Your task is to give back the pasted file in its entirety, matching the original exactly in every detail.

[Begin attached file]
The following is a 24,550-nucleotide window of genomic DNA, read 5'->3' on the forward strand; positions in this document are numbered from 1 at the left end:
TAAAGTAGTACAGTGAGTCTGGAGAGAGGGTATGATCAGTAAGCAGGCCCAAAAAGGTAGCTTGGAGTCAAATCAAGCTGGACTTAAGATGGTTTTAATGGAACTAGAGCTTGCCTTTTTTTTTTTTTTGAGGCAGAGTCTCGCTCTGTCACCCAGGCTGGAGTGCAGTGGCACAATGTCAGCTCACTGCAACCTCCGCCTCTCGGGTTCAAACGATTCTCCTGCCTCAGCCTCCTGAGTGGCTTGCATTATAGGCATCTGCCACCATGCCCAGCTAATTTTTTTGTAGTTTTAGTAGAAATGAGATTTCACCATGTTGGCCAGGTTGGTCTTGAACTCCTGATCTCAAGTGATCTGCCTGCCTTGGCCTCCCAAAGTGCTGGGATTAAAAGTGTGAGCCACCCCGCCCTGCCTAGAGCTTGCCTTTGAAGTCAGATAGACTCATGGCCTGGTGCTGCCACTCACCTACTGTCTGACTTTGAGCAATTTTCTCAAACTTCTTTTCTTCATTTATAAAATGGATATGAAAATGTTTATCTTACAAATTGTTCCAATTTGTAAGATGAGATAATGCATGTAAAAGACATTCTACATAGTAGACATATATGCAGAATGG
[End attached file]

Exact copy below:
The following is a 24,550-nucleotide window of genomic DNA, read 5'->3' on the forward strand; positions in this document are numbered from 1 at the left end:
TAAAGTAGTACAGTGAGTCTGGAGAGAGGGTATGATCAGTAAGCAGGCCCAAAAAGGTAGCTTGGAGTCAAATCAAGCTGGACTTAAGATGGTTTTAATGGAACTAGAGCTTGCCTTTTTTTTTTTTTTGAGGCAGAGTCTCGCTCTGTCACCCAGGCTGGAGTGCAGTGGCACAATGTCAGCTCACTGCAACCTCCGCCTCTCGGGTTCAAACGATTCTCCTGCCTCAGCCTCCTGAGTGGCTTGCATTATAGGCATCTGCCACCATGCCCAGCTAATTTTTTTGTAGTTTTAGTAGAAATGAGATTTCACCATGTTGGCCAGGTTGGTCTTGAACTCCTGATCTCAAGTGATCTGCCTGCCTTGGCCTCCCAAAGTGCTGGGATTAAAAGTGTGAGCCACCCCGCCCTGCCTAGAGCTTGCCTTTGAAGTCAGATAGACTCATGGCCTGGTGCTGCCACTCACCTACTGTCTGACTTTGAGCAATTTTCTCAAACTTCTTTTCTTCATTTATAAAATGGATATGAAAATGTTTATCTTACAAATTGTTCCAATTTGTAAGATGAGATAATGCATGTAAAAGACATTCTACATAGTAGACATATATGCAGAATGG